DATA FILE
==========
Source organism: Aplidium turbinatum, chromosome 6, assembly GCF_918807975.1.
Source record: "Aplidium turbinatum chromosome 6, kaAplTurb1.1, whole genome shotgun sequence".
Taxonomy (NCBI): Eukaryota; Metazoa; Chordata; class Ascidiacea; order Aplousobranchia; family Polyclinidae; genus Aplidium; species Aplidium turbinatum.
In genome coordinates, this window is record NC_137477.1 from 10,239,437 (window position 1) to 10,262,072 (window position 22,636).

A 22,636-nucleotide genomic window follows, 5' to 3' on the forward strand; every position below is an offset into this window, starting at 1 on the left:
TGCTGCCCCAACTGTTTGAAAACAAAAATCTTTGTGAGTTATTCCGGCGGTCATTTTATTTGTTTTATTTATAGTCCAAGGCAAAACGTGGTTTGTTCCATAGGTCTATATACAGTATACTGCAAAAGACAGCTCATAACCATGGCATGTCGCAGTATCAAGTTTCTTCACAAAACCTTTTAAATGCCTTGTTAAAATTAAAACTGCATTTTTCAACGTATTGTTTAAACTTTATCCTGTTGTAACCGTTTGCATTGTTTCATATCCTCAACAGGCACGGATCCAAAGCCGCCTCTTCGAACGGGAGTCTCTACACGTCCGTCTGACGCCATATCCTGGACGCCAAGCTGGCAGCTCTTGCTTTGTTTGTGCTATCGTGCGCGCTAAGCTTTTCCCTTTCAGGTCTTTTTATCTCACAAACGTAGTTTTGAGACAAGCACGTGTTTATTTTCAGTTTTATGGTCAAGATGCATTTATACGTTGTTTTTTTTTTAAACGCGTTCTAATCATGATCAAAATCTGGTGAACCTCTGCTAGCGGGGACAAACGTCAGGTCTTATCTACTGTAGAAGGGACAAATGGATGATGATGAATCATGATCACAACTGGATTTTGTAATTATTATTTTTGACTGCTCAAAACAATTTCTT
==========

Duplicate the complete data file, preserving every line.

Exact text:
Source organism: Aplidium turbinatum, chromosome 6, assembly GCF_918807975.1.
Source record: "Aplidium turbinatum chromosome 6, kaAplTurb1.1, whole genome shotgun sequence".
Taxonomy (NCBI): Eukaryota; Metazoa; Chordata; class Ascidiacea; order Aplousobranchia; family Polyclinidae; genus Aplidium; species Aplidium turbinatum.
In genome coordinates, this window is record NC_137477.1 from 10,239,437 (window position 1) to 10,262,072 (window position 22,636).

A 22,636-nucleotide genomic window follows, 5' to 3' on the forward strand; every position below is an offset into this window, starting at 1 on the left:
TGCTGCCCCAACTGTTTGAAAACAAAAATCTTTGTGAGTTATTCCGGCGGTCATTTTATTTGTTTTATTTATAGTCCAAGGCAAAACGTGGTTTGTTCCATAGGTCTATATACAGTATACTGCAAAAGACAGCTCATAACCATGGCATGTCGCAGTATCAAGTTTCTTCACAAAACCTTTTAAATGCCTTGTTAAAATTAAAACTGCATTTTTCAACGTATTGTTTAAACTTTATCCTGTTGTAACCGTTTGCATTGTTTCATATCCTCAACAGGCACGGATCCAAAGCCGCCTCTTCGAACGGGAGTCTCTACACGTCCGTCTGACGCCATATCCTGGACGCCAAGCTGGCAGCTCTTGCTTTGTTTGTGCTATCGTGCGCGCTAAGCTTTTCCCTTTCAGGTCTTTTTATCTCACAAACGTAGTTTTGAGACAAGCACGTGTTTATTTTCAGTTTTATGGTCAAGATGCATTTATACGTTGTTTTTTTTTTAAACGCGTTCTAATCATGATCAAAATCTGGTGAACCTCTGCTAGCGGGGACAAACGTCAGGTCTTATCTACTGTAGAAGGGACAAATGGATGATGATGAATCATGATCACAACTGGATTTTGTAATTATTATTTTTGACTGCTCAAAACAATTTCTT